In contrast, my wife had her hair cut this weekend and I am not talking a cheap back-street salon, it set her (or rather me) back some four hundred pounds. But – and this is the bit that I don’t get – they charged her an extra £2.50 for a cup of coffee. I would have thought that when they are charging the earth for a cut, they could at least throw in a hot drink.
A similar thing happened to us at a hotel we stayed in recently. Despite costing close to the national debt of a small country to stay the night, when we went down for breakfast the following morning, not only was breakfast not included, they charged us for each individual item – a fiver for a glass of orange juice, more for a slice of toast, more still for a pot of tea.
I know that during the recession there was a movement to offer the customer a basic price for a service and then let them choose what ‘little luxuries’ they wanted to add on. For commodity, price-sensitive purchases, I can understand this but I am struggling to ascertain why luxury brands would go this way. Even Ryanair – the master of pricing strategy – has dropped some of its more onerous add-on charges, in an attempt to be seen as more customer friendly.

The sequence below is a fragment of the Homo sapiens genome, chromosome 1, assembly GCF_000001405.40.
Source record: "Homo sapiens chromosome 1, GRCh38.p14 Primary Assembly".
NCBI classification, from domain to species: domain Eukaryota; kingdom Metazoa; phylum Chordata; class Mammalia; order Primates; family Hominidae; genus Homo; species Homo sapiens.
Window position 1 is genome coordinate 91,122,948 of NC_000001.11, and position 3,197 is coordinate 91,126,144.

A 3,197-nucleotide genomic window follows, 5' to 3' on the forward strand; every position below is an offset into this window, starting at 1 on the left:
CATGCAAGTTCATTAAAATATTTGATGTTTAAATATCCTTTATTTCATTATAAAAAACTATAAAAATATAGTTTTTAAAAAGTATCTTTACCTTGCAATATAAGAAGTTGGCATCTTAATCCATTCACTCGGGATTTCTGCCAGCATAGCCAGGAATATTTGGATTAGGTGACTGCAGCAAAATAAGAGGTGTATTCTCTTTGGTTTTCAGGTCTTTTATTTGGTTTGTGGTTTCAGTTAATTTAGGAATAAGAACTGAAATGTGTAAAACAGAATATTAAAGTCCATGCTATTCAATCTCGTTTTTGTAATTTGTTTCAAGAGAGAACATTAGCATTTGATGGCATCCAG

Clearly the marketing directors of each respective brand will have done their research and know the pricing elasticity of their respective customers, so who am I to challenge them? But as the economy emerges from recession, it is growth (as measured by increasing revenues) that gets the analysts excited, and I would have expected more brands to go down the ‘all you can eat’ model whereby the customer pays a higher price that includes extras than one where the customer has to make the effort of deciding to spend more.
I am pretty certain that this is what is behind Ryanair’s decision – there is not much that it gets wrong – although I am sure that if it ran hair salons and luxury hotels, it might come up with a different model.